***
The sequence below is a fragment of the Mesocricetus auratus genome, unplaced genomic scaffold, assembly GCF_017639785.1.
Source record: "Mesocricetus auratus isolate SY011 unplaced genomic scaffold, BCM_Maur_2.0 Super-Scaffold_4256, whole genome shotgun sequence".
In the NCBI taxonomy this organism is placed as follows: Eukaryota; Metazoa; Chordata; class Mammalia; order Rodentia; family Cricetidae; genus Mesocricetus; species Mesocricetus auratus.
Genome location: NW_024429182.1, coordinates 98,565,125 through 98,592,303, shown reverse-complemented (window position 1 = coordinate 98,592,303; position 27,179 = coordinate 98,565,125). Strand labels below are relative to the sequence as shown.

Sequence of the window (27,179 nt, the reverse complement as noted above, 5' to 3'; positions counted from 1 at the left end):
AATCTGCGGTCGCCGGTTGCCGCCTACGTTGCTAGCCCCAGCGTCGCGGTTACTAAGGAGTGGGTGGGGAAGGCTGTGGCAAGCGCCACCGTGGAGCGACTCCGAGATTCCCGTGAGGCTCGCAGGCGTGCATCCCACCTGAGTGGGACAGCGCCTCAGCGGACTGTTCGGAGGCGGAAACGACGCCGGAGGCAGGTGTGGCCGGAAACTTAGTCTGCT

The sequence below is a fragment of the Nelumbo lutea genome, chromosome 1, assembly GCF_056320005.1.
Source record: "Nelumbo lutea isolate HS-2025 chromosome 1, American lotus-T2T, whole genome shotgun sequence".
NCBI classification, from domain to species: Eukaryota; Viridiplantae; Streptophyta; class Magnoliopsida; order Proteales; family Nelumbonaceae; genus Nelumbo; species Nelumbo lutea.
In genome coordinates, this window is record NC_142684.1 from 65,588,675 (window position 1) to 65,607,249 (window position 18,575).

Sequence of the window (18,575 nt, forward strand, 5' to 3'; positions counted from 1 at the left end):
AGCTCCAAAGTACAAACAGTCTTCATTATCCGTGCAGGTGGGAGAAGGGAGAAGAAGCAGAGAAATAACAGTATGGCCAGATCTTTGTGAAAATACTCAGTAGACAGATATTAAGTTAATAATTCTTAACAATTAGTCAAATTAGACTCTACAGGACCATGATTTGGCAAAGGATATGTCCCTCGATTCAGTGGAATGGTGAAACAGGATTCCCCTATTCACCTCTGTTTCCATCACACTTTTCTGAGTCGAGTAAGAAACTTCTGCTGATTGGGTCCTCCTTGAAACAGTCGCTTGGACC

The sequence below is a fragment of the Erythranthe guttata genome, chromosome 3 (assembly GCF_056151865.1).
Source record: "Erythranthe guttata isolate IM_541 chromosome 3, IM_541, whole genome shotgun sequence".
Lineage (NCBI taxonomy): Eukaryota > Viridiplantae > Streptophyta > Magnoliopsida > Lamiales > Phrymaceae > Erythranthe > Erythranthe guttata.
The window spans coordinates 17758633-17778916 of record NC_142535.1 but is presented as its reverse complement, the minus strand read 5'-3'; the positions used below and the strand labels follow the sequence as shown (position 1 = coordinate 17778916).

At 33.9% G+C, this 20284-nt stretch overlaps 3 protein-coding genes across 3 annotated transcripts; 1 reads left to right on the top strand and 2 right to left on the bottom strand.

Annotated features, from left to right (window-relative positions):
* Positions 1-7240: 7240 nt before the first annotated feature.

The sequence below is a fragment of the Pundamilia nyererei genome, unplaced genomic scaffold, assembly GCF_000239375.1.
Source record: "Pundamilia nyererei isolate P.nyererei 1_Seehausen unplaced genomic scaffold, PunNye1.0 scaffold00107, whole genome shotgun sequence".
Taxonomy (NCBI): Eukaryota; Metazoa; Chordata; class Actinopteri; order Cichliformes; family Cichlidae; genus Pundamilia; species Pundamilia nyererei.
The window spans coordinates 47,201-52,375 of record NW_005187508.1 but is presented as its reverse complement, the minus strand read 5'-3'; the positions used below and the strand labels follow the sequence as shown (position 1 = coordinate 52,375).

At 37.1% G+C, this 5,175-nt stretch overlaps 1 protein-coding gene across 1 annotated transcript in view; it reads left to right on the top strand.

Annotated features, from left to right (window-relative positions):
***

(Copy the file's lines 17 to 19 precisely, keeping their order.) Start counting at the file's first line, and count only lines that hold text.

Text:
At 33.9% G+C, this 20284-nt stretch overlaps 3 protein-coding genes across 3 annotated transcripts; 1 reads left to right on the top strand and 2 right to left on the bottom strand.

Annotated features, from left to right (window-relative positions):
* Positions 1-7240: 7240 nt before the first annotated feature.